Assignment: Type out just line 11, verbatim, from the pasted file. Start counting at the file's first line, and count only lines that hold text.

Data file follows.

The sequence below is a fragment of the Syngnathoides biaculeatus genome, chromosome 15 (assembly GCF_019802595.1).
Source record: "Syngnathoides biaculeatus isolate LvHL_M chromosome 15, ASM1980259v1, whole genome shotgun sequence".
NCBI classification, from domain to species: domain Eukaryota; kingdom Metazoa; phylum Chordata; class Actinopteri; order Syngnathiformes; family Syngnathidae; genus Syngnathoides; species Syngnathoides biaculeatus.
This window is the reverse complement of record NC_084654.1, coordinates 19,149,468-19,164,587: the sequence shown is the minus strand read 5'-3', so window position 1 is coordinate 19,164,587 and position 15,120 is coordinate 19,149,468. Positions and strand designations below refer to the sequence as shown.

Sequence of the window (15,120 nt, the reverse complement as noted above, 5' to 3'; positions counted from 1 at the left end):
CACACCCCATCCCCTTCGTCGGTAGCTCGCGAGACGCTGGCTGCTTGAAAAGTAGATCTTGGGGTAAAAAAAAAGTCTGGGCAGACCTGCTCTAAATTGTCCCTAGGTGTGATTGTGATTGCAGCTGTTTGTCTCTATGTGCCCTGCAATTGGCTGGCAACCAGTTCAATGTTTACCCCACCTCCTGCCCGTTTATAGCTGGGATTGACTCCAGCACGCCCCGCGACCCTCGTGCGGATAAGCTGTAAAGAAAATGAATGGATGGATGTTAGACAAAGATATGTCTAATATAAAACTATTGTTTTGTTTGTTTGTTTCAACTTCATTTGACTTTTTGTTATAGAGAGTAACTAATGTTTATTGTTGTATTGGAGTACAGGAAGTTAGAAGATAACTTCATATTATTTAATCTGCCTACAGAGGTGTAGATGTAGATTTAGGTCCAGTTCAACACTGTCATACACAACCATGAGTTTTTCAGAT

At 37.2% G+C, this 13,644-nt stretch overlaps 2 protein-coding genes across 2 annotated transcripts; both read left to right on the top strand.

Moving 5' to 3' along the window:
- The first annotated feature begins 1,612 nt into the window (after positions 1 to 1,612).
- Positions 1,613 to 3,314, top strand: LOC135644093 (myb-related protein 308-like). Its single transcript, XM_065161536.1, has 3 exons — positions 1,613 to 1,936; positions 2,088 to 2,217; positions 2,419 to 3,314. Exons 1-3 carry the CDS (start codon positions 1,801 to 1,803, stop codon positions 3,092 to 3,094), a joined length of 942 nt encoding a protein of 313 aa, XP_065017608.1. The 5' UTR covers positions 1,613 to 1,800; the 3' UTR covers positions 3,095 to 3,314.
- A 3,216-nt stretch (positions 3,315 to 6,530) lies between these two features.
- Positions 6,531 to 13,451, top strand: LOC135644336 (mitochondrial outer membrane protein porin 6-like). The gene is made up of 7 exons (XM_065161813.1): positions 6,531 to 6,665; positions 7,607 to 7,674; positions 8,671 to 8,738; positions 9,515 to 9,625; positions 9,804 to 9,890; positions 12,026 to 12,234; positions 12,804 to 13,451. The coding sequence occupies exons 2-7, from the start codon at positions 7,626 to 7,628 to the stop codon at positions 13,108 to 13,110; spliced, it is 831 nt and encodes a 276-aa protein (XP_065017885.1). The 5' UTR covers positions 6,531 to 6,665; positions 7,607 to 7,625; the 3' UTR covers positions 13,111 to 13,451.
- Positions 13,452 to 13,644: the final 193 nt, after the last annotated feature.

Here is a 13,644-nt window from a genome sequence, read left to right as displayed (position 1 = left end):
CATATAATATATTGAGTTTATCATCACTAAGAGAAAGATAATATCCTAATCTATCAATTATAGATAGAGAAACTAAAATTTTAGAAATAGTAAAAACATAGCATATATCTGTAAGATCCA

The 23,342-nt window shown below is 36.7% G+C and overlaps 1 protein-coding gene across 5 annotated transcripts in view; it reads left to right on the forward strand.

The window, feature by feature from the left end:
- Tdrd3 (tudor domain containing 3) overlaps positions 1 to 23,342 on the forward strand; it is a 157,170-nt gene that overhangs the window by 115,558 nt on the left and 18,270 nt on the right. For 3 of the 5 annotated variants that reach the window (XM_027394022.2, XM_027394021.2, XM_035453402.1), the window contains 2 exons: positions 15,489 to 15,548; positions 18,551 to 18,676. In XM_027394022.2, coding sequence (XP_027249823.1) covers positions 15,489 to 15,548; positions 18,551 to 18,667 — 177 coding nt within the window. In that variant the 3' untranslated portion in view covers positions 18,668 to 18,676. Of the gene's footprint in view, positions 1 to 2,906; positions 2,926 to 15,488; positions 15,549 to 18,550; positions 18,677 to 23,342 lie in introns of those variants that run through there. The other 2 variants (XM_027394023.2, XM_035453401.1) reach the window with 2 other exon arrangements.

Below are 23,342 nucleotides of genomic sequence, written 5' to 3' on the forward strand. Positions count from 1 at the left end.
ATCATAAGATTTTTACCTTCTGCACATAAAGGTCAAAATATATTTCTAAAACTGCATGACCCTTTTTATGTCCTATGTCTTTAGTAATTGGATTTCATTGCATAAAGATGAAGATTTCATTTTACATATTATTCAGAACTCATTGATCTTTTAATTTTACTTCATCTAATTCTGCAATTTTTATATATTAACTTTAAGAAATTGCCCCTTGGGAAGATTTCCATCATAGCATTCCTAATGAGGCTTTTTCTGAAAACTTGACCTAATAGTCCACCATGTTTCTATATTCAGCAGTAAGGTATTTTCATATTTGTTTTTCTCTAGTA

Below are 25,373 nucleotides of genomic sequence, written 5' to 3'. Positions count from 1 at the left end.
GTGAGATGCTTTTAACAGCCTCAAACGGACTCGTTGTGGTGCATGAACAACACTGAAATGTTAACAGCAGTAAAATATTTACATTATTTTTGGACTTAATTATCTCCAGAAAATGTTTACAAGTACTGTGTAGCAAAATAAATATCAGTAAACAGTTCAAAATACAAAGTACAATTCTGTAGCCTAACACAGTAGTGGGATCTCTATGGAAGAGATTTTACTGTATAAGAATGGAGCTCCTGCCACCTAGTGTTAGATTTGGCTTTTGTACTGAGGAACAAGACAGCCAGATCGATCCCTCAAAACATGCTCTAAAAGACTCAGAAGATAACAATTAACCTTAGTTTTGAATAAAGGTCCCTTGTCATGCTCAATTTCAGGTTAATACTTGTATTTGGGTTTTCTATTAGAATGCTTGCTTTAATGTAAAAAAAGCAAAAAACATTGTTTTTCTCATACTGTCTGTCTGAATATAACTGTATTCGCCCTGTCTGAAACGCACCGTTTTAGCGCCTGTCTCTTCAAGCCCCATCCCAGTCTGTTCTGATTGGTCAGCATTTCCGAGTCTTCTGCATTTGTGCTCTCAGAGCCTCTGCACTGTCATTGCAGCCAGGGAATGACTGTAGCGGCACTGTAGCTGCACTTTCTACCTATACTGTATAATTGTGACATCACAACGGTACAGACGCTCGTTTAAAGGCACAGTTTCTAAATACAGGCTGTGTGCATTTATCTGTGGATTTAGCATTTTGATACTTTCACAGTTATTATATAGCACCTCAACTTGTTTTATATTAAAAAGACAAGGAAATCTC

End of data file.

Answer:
- A 3,216-nt stretch (positions 3,315 to 6,530) lies between these two features.